Wainwright Wildlife Society
BY SHELDON FRISSELL
The Wainwright Wildlife Society (WWS) began in 1987 as volunteers from Wainwright and surrounding communities dedicated to helping folks understand the importance and value of wildlife and wild places. Our passionate members meet monthly to plan various activities. One of our big projects is assembling bird feeders, bluebird boxes, and kits to share with local Scouts groups, 4-H clubs, and school students. We educate local youth through school presentations on fossils, the geological history of the Battle River Valley, wildlife identification, and orienteering. WWS also organizes field trips to see tipi rings, Indigenous effigies, mud flats, the Parkland Dunes, a snake hibernaculum, a heron rookery, and the Battle River Valley. We take part in the Great Canadian Bird Count and owl surveys each winter. Our outreach also includes creating a yearly calendar promoting local wildlife and providing display tables at local craft shows.
We have hosted many educational guest speakers for the community, such as blue bird specialist Lois Johnson; Myrna Pearman, formerly with Ellis Bird Farm; WildNorth Wildlife Rescue and Rehabilitation; bird identification with Saskatchewan Breeding Bird Atlas; and the Backyard Bird Centre. This year’s March banquet featured a presentation by celebrated Saskatoon beaver photographer Mike Digout.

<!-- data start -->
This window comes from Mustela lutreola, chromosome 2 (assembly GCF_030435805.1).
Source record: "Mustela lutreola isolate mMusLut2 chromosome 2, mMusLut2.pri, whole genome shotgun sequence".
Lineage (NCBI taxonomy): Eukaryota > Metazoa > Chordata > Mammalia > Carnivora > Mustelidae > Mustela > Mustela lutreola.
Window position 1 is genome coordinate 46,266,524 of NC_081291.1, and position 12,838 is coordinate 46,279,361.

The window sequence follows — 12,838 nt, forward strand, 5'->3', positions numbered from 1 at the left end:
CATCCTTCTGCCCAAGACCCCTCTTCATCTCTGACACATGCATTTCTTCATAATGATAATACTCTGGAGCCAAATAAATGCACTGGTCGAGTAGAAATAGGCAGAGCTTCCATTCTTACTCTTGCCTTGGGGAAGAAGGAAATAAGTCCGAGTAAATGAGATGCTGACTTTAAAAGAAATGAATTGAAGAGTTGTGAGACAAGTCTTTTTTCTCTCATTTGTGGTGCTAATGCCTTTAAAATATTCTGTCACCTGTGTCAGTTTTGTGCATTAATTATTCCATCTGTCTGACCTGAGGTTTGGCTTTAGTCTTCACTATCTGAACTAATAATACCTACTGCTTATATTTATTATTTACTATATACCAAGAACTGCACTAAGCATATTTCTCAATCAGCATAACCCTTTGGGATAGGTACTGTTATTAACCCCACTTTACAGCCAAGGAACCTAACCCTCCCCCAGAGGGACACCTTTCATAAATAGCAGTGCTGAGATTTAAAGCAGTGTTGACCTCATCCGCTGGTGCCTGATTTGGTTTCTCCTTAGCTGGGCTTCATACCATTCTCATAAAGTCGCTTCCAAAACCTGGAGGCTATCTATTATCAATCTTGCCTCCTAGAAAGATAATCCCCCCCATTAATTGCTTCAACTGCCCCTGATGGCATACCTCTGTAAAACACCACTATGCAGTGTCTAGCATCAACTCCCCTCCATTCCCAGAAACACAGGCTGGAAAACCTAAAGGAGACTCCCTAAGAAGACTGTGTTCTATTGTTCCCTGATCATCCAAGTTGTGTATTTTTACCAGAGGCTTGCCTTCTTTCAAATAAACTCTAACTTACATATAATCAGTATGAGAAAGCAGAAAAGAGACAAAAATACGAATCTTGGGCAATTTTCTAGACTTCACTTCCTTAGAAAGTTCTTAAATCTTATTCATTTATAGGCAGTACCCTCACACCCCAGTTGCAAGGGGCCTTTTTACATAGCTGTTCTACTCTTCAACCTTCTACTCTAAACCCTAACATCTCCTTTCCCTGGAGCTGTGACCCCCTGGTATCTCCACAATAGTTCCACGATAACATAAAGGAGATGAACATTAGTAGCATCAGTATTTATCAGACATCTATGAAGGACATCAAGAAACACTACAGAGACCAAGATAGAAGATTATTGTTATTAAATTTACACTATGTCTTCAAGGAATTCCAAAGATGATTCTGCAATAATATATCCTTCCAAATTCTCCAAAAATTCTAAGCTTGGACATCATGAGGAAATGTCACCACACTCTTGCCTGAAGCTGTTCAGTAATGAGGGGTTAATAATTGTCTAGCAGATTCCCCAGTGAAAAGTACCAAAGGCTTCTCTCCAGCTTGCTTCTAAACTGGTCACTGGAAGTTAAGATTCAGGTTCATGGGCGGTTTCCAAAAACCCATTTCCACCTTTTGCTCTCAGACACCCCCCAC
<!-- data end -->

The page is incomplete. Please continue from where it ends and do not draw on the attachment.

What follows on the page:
WWS is renowned for guiding school groups and photographers from all over the world to witness the amazing sharp-tailed grouse dancing each spring from the comfort of specially designed viewing blinds. We partnered with the Association for Life-Wide Living under the direction of Dr. Jane Ross to host three public Grouse Symposiums entitled “Project Bring Back the Grouse,” featuring information from grouse specialists and Indigenous leaders about the status of grouse in the Battle River watershed. Another joint venture was the production of sharp-tailed and ruffed grouse information cards distributed to drivers in the oilfield so they could become helpers in locating and reporting bird numbers in the Battle River area.
WWS maintains a 14-km nature trail system northeast of Wainwright in the Battle River Valley near the scenic Mistahiya Lodge. A local treasure, the public can enjoy hiking, snowshoeing, cross-country skiing, mountain biking, birding, and wildlife photography, at no cost for use. The trail features a wildlife-viewing tower, labeled flora, a Little Free Library, and two maple grove picnic areas. One section climbs to a stunning panoramic lookout over the valley with plenty of wild flora and fauna to discover!
The Society was honored to be recognized with the Battle River Watershed Alliance 2021 Otis Award for our commitment and stewardship.
We welcome you to join our group or be our guest for a sharp-tailed grouse watch this spring. You can find us on Facebook (search Wainwright Wildlife Society) or email us at firstname.lastname@example.org. Let’s value wild things and visit wild places together!
Sheldon Frissell is President of the Wainwright Wildlife Society.
This article originally ran in Nature Alberta Magazine – Spring 2023.